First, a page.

Funny, I like your sense of humor, but can I play along too? How about another being can claim squatters rights to your soul? If this is the case I want to sell my soul to feed the homeless.
 
VideCorSpoon
 
Reply Thu 3 Jun, 2010 12:57 pm
@Krumple,
Krumple;172522 wrote:
Funny, I like your sense of humor, but can I play along too? How about another being can claim squatters rights to your soul? If this is the case I want to sell my soul to feed the homeless.

I suppose it depends on what state (corporeal, incorporeal, Pennsylvania, New Jersey) you are in! LOL!
 
GoshisDead
 
Reply Thu 3 Jun, 2010 01:15 pm
@VideCorSpoon,
I was reading in Bergson's the Creative Mind last night the chapter titled INtroduction to metaphysics. He noted that metaphysics is the (paraphrasing because I'm at work) the non-empirical science. By this he means that it is singularly subjective. It is the study of the intuitive. I know that there are materialist folks here that will automatically scoff at the non-empirical study of anything, but I propose 9as in I have the opinion that) that the soul as presupposed by the OP is just such a thing, an intuitive knowledge of self.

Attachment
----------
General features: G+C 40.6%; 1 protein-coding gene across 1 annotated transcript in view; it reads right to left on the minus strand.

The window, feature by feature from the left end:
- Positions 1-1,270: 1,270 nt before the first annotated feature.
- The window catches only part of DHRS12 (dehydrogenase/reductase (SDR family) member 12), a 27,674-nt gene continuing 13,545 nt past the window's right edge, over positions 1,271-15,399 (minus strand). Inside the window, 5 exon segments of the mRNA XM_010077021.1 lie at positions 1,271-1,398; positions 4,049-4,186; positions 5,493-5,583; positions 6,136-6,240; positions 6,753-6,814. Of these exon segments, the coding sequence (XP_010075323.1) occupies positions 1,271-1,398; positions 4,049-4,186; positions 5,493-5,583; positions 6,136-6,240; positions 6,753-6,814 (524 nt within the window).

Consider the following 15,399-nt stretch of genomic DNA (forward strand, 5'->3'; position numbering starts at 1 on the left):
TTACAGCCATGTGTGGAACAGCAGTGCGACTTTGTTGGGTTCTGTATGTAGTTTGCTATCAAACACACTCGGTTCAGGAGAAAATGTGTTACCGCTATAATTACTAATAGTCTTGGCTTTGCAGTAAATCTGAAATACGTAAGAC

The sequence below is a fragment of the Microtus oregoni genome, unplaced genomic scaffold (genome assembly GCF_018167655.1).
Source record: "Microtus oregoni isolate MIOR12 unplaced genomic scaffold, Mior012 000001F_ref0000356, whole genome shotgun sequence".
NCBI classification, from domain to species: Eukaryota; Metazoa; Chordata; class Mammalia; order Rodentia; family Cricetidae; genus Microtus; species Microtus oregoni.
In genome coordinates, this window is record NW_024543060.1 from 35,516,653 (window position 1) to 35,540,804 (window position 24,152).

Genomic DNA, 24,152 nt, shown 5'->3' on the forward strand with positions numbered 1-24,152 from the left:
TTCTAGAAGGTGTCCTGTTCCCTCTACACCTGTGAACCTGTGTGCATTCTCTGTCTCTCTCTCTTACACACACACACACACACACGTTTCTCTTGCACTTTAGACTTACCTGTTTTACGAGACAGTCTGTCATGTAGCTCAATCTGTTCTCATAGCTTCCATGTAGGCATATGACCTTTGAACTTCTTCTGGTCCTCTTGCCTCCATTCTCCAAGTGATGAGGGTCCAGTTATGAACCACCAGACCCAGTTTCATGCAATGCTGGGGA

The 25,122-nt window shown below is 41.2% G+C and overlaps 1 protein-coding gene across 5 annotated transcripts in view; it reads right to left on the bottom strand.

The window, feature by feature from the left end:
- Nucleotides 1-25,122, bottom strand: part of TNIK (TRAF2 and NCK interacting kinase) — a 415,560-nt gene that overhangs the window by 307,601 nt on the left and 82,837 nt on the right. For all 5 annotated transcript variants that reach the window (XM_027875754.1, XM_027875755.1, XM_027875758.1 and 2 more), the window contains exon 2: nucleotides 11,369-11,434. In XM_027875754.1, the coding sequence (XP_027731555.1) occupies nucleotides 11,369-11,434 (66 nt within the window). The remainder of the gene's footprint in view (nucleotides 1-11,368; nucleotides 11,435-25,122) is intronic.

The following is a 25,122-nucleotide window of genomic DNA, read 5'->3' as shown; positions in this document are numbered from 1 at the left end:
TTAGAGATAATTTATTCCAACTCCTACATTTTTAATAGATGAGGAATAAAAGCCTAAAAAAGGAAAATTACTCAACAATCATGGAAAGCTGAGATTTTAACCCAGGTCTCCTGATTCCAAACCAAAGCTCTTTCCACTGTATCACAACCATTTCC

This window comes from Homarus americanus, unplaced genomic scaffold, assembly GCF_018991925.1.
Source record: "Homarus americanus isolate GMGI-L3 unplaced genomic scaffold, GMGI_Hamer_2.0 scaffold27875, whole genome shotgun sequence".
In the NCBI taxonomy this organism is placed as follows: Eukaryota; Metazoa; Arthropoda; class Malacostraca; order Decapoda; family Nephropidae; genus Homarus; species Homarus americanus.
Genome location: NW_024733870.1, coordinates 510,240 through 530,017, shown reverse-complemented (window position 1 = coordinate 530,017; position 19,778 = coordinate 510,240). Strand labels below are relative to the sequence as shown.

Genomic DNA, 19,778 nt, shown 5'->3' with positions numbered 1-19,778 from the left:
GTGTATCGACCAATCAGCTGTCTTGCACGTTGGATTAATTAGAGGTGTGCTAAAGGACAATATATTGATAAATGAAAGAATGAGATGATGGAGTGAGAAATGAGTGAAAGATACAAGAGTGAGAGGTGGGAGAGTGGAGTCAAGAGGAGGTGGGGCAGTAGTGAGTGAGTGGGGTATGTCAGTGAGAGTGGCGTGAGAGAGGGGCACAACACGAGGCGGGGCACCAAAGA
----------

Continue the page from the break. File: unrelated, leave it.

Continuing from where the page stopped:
Whether one defines it as consciousness, spirit, soul, mind whatever, it the recognition of said in oneself. It is a simple act that encompasses a plethora of information such as duration, past, experience, speculation, being, fear, hope, doubt. That if we were to experience our duration, our past could be analyzed contains discrete instances. It is like a stretched out rubber band with discrete points written on it and all those instances are visibly discrete but in experiencing duration or (living life) we experience our past as that same rubber band without tension. One can no longer discern individual experiences so easily but they are still there.